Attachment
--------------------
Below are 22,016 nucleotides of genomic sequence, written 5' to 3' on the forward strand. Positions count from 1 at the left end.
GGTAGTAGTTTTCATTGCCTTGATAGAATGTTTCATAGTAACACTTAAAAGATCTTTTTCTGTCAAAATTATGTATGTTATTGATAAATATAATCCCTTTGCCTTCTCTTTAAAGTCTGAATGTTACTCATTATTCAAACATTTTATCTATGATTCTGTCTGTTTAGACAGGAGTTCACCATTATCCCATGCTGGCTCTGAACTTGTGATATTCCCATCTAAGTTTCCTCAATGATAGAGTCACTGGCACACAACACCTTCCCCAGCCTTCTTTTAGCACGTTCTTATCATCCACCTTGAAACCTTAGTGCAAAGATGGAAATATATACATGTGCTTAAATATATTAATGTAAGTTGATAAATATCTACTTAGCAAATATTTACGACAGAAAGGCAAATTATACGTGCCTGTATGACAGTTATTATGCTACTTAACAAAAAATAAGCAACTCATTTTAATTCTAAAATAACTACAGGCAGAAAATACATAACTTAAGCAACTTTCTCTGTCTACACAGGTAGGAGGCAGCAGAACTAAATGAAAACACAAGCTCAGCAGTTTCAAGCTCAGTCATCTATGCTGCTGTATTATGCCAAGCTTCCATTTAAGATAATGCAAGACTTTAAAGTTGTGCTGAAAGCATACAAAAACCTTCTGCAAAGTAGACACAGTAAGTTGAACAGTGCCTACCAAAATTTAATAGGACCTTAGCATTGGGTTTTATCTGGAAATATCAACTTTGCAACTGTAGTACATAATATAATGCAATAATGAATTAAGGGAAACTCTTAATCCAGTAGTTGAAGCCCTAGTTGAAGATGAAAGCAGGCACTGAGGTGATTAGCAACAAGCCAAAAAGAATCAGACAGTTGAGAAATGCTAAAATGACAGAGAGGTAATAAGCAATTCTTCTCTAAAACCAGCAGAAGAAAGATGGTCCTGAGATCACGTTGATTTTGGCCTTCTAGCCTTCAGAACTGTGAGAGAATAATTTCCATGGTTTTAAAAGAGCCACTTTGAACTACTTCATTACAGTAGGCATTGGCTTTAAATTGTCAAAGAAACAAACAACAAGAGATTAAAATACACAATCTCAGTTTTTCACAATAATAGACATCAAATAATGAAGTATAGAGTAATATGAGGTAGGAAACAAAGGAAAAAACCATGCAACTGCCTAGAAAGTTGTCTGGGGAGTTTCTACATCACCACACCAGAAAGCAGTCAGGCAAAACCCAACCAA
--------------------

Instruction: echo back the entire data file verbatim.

Below are 22,016 nucleotides of genomic sequence, written 5' to 3' on the forward strand. Positions count from 1 at the left end.
GGTAGTAGTTTTCATTGCCTTGATAGAATGTTTCATAGTAACACTTAAAAGATCTTTTTCTGTCAAAATTATGTATGTTATTGATAAATATAATCCCTTTGCCTTCTCTTTAAAGTCTGAATGTTACTCATTATTCAAACATTTTATCTATGATTCTGTCTGTTTAGACAGGAGTTCACCATTATCCCATGCTGGCTCTGAACTTGTGATATTCCCATCTAAGTTTCCTCAATGATAGAGTCACTGGCACACAACACCTTCCCCAGCCTTCTTTTAGCACGTTCTTATCATCCACCTTGAAACCTTAGTGCAAAGATGGAAATATATACATGTGCTTAAATATATTAATGTAAGTTGATAAATATCTACTTAGCAAATATTTACGACAGAAAGGCAAATTATACGTGCCTGTATGACAGTTATTATGCTACTTAACAAAAAATAAGCAACTCATTTTAATTCTAAAATAACTACAGGCAGAAAATACATAACTTAAGCAACTTTCTCTGTCTACACAGGTAGGAGGCAGCAGAACTAAATGAAAACACAAGCTCAGCAGTTTCAAGCTCAGTCATCTATGCTGCTGTATTATGCCAAGCTTCCATTTAAGATAATGCAAGACTTTAAAGTTGTGCTGAAAGCATACAAAAACCTTCTGCAAAGTAGACACAGTAAGTTGAACAGTGCCTACCAAAATTTAATAGGACCTTAGCATTGGGTTTTATCTGGAAATATCAACTTTGCAACTGTAGTACATAATATAATGCAATAATGAATTAAGGGAAACTCTTAATCCAGTAGTTGAAGCCCTAGTTGAAGATGAAAGCAGGCACTGAGGTGATTAGCAACAAGCCAAAAAGAATCAGACAGTTGAGAAATGCTAAAATGACAGAGAGGTAATAAGCAATTCTTCTCTAAAACCAGCAGAAGAAAGATGGTCCTGAGATCACGTTGATTTTGGCCTTCTAGCCTTCAGAACTGTGAGAGAATAATTTCCATGGTTTTAAAAGAGCCACTTTGAACTACTTCATTACAGTAGGCATTGGCTTTAAATTGTCAAAGAAACAAACAACAAGAGATTAAAATACACAATCTCAGTTTTTCACAATAATAGACATCAAATAATGAAGTATAGAGTAATATGAGGTAGGAAACAAAGGAAAAAACCATGCAACTGCCTAGAAAGTTGTCTGGGGAGTTTCTACATCACCACACCAGAAAGCAGTCAGGCAAAACCCAACCAA